Now to one of my favorite subjects.. Food.. Just ask my cousin Ken :-)
There are some 400 restaurants here, Many are the size of a garage with about 3 tables. In fact, many ARE garages. There are a myriad of fantastic American and European cuisine establishments and a ton of Ecuadorian restaurants. The influx of expats has had a tremendous impact on the culinary scene. There is a gigantic disparity between the two, not so much on the quality of food, but rather on the affordability and the expectations of their clients. People tell me that as recently as seven years ago there were only a small fraction of the number of restaurants you find today. The good news is the variety you can find, the bad is the effect it has had on the restaurant business itself. For some reason many people, expats especially, seem to think that the restaurant business is an easy nut to crack. Taint so. As a consequence new restaurants open all the time and then close within a short period. Meanwhile the established locations suffer a drop in attendance.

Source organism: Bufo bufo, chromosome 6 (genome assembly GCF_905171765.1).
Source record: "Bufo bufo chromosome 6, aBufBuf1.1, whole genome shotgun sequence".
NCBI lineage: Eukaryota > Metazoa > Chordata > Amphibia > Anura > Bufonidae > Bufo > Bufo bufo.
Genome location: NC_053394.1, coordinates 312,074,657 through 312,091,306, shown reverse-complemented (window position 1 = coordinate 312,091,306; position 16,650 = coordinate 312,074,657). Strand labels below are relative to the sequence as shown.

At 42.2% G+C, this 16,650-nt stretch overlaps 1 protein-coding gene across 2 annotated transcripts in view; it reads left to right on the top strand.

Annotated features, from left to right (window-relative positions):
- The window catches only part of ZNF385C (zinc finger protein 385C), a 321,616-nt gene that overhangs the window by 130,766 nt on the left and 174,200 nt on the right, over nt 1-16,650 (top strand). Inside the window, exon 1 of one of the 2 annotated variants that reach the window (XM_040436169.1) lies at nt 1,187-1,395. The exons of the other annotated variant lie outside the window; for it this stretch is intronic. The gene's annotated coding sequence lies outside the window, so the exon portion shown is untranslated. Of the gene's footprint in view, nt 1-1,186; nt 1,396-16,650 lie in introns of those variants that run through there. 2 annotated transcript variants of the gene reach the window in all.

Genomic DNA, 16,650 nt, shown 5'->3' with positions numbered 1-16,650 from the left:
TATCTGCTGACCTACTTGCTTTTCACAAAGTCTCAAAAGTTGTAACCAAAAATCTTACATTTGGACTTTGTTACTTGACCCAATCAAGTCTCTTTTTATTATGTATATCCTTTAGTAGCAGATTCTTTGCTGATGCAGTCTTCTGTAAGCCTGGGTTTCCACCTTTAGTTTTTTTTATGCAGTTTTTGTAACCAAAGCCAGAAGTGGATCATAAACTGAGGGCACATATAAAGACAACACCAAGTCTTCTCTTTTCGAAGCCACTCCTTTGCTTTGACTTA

The disparity I mentioned is due to several factors. First of all the national average wage is $385 a month. that puts most of the American type restaurants out of reach.There are some really nice restaurants here but dinner for two with cocktails usually runs me $40 to $50. Well worth it but higher than I am used to. Local places are a different story with the average almuerzo, or complete lunch, running between $2.50 and $3.50 which includes a fresh juice, soup and then a main course with a meat or fish and rice, veggies and a salad. This is usually followed with a desert. More than even the two of us can finish, even sharing. The next factor is the expectation of service. We are spoiled and expect to be waited on very quickly and have our food all brought out at the same time. Not the usual custom here. It may be hard for the Waiter/Owner/Cook to tear himself away from the soccer game he is watching on the ubiquitous hanging TV screen. Checks are seldom, if ever, brought until you ask for them, a custom we don't seem to embrace. If you want more of anything or need a little something, like a new fork, you have to catch the waiters attention and ask him. Once served there is very little interaction with the wait staff until the check is asked for. Thursday night we ate dinner at a nice restaurant downtown for $30.00. Friday on the way home from downtown we stopped into a nice looking corner restaurant with 4 tables and had a hamburger with all the fixings and the ever popular local Salchipapas, tiny hot dogs in a plate of french fries. Pam had a coconut drink and I had coffee. The total bill was $2.75.. The people with these little places don't need much money and have pretty close to no overhead. They usually live in their establishment. Many Americans tend to be put off by chicken soup with chicken feet sticking up, very common. We are used to having coffee refilled free and here they charge per cup.For these reasons many expats tend to search out places that are more similar to what they are accustomed to when it comes to eating out. With the number of restaurants here and the rate of turnover it would be impossible to sample them all over any kind of time frame. There are many Indian restaurants downtown, mostly clustered together, very very few Mexican style restaurants and Chinese restaurants are scattered all over the place. Since lunch is the main meal of the day, usually about 2:00, many restaurants aren't open past 4:00